No, technically, you don’t have to be an expert in the area you are blogging in. We all started off inexperienced. You don’t have to be an expert to have an opinion and write posts.
But when I really want to do things that guarantee a right amount of success, I still prefer to take it from an expert.
Also things that affect my life — healthcare products, diets and so on. I rather take it from an expert or someone who has done a lot of research than any random blogger.
I define an expert as someone who has the qualifications/credentials and know what they are talking about, have done plenty of personal experiments or research on the topic and have extensive years of working in that field.
Of course, these days you can’t really tell whether someone is an expert or not. Everyone claims they are one. So how do you verify that?
Actually, you can quite easily tell by their free stuff — their blog posts. For eg, compare someone like Neil Patel or someone with similar credentials as him, to any beginner blogger who is talking about blogging tips and social media marketing.
With Neil Patel’s posts, you can absolutely tell that he has got the background and knows exactly what he’s talking about. His posts are long, well-researched and full of candid, genuine insights about his experiences.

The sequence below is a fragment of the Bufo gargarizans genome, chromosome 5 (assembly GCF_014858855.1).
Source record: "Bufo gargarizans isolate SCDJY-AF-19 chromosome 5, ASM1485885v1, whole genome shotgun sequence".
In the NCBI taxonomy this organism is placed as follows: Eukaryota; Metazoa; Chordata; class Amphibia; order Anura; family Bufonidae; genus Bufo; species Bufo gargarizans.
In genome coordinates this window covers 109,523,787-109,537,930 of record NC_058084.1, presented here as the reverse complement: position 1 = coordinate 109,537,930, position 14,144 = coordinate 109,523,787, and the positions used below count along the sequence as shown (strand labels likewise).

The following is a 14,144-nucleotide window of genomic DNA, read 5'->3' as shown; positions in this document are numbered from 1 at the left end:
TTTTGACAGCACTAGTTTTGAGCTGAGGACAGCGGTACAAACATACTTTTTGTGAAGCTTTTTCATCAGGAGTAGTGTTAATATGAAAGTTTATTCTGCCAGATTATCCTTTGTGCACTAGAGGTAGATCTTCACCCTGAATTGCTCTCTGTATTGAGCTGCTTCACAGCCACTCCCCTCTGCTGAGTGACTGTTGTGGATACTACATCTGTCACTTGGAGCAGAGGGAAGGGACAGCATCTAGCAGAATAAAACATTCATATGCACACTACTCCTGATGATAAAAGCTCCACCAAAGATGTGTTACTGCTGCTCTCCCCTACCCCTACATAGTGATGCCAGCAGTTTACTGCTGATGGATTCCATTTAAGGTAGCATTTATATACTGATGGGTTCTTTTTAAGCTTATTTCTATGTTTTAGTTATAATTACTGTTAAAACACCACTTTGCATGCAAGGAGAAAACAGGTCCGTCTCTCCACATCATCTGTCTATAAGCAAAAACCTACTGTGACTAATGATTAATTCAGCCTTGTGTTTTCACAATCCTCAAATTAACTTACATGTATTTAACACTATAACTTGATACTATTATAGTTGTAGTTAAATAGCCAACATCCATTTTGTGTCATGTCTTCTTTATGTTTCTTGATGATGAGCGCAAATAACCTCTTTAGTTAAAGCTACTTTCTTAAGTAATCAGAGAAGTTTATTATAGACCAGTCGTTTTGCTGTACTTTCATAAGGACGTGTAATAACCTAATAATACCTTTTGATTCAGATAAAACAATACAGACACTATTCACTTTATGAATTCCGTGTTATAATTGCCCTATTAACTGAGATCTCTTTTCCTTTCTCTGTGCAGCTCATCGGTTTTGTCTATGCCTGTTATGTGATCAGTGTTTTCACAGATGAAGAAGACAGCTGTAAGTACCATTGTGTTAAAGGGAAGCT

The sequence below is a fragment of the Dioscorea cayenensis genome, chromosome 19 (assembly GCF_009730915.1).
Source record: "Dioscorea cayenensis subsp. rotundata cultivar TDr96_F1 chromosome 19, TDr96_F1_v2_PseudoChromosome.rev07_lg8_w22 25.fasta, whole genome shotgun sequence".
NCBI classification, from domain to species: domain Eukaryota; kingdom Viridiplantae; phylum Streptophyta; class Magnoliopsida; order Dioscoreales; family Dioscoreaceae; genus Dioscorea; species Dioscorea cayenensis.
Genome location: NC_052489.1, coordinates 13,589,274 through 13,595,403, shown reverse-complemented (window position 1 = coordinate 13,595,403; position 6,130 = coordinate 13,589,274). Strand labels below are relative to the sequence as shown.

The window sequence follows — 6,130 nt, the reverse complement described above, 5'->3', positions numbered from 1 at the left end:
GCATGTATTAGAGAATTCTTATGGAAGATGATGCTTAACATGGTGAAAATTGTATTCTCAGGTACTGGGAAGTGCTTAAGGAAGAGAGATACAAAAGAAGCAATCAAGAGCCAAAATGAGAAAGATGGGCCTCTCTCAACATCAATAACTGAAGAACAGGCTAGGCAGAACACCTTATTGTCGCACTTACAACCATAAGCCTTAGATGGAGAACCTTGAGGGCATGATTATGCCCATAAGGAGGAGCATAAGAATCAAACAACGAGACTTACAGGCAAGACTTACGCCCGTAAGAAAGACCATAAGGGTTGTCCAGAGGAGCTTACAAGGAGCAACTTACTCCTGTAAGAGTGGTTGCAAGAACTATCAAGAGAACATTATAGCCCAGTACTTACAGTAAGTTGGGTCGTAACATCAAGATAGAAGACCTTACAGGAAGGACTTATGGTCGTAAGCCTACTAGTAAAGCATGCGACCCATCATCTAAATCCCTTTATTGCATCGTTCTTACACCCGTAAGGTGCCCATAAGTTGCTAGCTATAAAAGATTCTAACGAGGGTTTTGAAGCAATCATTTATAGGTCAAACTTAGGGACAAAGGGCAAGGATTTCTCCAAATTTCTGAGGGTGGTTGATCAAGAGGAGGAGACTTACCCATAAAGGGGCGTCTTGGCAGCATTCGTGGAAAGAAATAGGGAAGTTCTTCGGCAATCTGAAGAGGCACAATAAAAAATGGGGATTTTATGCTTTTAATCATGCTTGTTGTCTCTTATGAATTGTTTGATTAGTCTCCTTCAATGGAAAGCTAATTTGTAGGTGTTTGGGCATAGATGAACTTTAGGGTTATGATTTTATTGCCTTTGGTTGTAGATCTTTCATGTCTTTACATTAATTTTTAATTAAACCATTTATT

He isn’t afraid of sharing what he knows.
Of course he’s got the advantage of having been in his field for a long time.
But this is what makes you successful. This is how you show off expertise. You put out great information in your free stuff, and this makes people want to sign up on your course and buy from you.
It’s actually pretty easy to spot an expert (there aren’t a lot of them) just from the way they write their posts.
This “I don’t need to be an expert” mindset has also led quite a number of bloggers to sell stuff that they don’t actually know much about.
You will see people selling stuff on a certain product (ie: how to be an Instagram/pinterest/insert platform pro) but aren’t actually doing that well on those said platforms.
This was made all the more obvious when P-interest started introducing their x no of views for each profile.
So don’t shy away from going out and gathering as much useful knowledge and experiences as you can, to add to your expertise. And don’t scrimp on the advice you give people.
It all pays off in the long run.